Mercedes sales grew slightly in all regions except Rest of World, which includes Russia.
Mercedes-Benz sales stagnated during 2022, despite growth in the majority of regions in which it operated.
In total, the German manufacturer sold 2,043,900 cars during 2022, a 1 per cent (49,576) shortfall compared with the previous year and 16 per cent (355,736) less than the rival BMW Group.
Mercedes attributed the slump to Covid measures (namely repeated lockdowns in China) restricting production and sales, as well as the semiconductor shortage and logistical problems.
Russia’s invasion of Ukraine – and Mercedes’ consequential exit from the market in October – also had an impact. The firm sold 9093 cars in Russia between January and September, according to data from the Association of European Businesses – 24,712 less than in the same period of 2021.
The Mercedes-Maybach ultra-luxury sub-brand posted a second consecutive record year, with 21,600 sales, a 37 per cent (5870) improvement over 2021.
Its growth was driven by demand from Japan, Korea, the Middle East and China, where it delivered 1100 cars per month. Maybach’s first electric car – a variant of the Mercedes-Benz EQS SUV – is slated to be launched by July.
Mercedes’ other flagship products, the S-Class and EQS, also performed strongly. The S-Class recorded more than 90,000 sales, a 5 per cent improvement on 2021, while EQS deliveries totalled 19,200 in its first year. The EV has been greated by strong demand in the US, said Mercedes.
The expansion of Mercedes’ electric portfolio with the EQS, EQE and seven-seat EQB resulted in the marque’s annual EV sales more than doubling (up 124 per cent) to 117,800.
The EQA crossover was the brand’s most popular EV, with 33,100 sales, an increase of 43 per cent year on year. The EQB took second place with around 24,200 sales (plus or minus 1000, according to Mercedes’ data). The EQE recorded 12,600 deliveries in its first year on sale.
Strong too were overall sales of Mercedes’ electrified (plug-in hybrid or electric) cars, totalling 319,200 – a 19 per cent improvement compared with 2021.
However, this is significantly less than rival BMW, which sold 372,956 electrified cars during 2022.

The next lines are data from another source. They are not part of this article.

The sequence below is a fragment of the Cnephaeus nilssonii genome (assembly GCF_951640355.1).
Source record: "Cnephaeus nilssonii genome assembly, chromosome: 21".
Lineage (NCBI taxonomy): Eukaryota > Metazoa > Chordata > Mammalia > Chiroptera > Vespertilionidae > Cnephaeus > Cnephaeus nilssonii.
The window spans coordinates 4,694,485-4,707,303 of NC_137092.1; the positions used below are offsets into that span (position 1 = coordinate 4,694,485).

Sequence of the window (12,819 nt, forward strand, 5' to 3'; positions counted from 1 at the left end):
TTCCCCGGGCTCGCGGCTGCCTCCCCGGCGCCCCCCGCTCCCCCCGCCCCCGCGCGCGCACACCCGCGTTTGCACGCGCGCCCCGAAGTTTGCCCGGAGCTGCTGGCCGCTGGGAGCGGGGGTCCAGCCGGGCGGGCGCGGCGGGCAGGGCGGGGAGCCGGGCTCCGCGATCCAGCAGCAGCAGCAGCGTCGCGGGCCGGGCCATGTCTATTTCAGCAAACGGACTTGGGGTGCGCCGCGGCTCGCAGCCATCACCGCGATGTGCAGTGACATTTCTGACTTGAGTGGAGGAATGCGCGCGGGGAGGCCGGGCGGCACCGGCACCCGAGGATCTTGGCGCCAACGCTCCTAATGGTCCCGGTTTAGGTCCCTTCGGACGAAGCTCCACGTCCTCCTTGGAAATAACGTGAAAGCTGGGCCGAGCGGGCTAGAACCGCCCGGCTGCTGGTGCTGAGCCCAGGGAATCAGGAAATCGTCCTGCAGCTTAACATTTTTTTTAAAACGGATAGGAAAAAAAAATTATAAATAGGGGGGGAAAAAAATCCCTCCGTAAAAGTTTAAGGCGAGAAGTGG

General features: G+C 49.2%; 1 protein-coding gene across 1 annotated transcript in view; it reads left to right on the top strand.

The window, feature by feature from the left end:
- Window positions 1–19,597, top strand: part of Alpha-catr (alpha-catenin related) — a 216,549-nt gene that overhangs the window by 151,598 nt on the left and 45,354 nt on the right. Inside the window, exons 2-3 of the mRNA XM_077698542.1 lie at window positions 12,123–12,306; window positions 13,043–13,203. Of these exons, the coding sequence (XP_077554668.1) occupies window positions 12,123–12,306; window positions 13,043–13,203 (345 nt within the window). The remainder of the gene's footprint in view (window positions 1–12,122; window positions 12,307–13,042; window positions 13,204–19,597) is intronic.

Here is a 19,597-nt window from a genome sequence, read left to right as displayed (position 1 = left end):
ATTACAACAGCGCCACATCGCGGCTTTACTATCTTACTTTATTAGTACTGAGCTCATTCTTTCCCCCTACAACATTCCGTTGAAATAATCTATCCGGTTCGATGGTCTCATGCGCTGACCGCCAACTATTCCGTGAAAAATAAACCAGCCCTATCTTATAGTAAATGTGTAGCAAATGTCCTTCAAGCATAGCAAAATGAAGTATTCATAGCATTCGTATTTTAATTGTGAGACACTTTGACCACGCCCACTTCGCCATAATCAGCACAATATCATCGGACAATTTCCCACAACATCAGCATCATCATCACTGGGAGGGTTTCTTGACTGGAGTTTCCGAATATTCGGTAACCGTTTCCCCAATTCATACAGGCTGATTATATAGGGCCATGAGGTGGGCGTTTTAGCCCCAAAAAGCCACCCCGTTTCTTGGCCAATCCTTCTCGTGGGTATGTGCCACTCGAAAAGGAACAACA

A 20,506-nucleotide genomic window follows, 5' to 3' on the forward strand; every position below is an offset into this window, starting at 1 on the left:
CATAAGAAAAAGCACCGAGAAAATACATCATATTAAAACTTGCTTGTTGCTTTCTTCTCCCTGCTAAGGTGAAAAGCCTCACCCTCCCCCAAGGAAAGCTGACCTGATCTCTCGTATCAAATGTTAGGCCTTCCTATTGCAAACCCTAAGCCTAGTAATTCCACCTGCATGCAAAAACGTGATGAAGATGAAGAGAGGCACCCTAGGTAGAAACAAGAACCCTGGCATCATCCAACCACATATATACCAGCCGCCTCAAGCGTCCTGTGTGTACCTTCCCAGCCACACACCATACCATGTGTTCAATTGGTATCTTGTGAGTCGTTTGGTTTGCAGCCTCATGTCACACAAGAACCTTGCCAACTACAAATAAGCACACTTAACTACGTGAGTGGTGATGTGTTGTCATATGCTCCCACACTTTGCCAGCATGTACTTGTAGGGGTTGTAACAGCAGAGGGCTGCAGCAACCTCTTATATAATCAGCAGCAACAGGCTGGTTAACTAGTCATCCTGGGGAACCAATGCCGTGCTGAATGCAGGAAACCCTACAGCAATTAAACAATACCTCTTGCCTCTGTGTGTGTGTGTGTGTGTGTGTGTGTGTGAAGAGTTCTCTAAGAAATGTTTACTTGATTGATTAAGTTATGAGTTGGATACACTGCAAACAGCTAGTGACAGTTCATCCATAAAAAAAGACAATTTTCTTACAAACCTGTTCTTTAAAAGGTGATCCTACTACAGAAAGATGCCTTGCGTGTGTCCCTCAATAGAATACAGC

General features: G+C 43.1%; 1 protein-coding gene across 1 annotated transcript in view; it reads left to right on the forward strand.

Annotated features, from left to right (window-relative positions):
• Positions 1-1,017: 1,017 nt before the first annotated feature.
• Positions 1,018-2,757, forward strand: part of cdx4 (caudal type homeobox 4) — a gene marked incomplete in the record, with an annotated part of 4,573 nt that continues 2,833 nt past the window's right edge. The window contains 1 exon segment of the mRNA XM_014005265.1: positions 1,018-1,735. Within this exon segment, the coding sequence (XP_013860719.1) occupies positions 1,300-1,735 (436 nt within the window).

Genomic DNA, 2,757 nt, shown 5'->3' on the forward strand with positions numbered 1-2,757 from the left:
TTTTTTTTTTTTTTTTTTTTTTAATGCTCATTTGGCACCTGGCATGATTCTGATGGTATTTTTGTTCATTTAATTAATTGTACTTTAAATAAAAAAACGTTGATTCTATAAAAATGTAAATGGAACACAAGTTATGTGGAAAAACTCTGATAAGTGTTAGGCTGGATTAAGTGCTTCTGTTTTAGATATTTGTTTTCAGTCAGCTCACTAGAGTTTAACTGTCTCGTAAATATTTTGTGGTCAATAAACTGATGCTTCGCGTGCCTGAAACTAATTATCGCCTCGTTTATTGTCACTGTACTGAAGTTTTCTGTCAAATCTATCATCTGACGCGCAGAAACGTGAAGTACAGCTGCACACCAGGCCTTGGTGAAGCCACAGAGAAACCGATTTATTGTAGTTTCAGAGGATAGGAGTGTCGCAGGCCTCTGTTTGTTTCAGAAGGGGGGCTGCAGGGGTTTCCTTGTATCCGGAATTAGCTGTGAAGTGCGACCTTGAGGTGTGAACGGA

The launches of the new EQS SUV and EQE SUV – two EVs majoring on range in highly competitive segments – should make these numbers grow through 2023.
In a bid to further catalyse EV uptake, Mercedes has also announced the roll-out of its own 350kW charging network this year, with European plans set to be announced in the coming months.
As with BMW, Mercedes’ highest-volume market during 2022 was Asia, accounting for 987,800 sales – 1 per cent (11,700 cars) more than in the previous year.
This was followed by Europe with 635,100 sales – also a 1 per cent improvement on 2021 – and North America, with 327,000 sales (up 3 per cent).
Mercedes’ overall sales shortfall – marginal as it is at 1 per cent – came in the Rest of World regioin. Sales fell by 27 per cent (34,700) to 94,000, impacted by Mercedes’ exit from the Russian market. Nonetheless, Mercedes recorded strong growth in South Africa (up 34 per cent) and Turkey (up 21 per cent).
Britta Seeger, board member of the Mercedes-Benz Group for Mercedes-Benz Cars marketing and sales, said: “After another year with limited vehicle availability and supply-chain bottlenecks, I’m grateful for our customers’ passion for our products and their ongoing trust in our brand.
“2022 provided many highlights: We now have eight fully electric models in showrooms, we continue to lift the charging experience of our customers to another level and we were once again able to increase our brand value by 10% to remain the world’s most valuable luxury automotive brand.
“2023 will contain many milestones in the transformation of our customer experience with the introduction of our direct sales model in major markets.”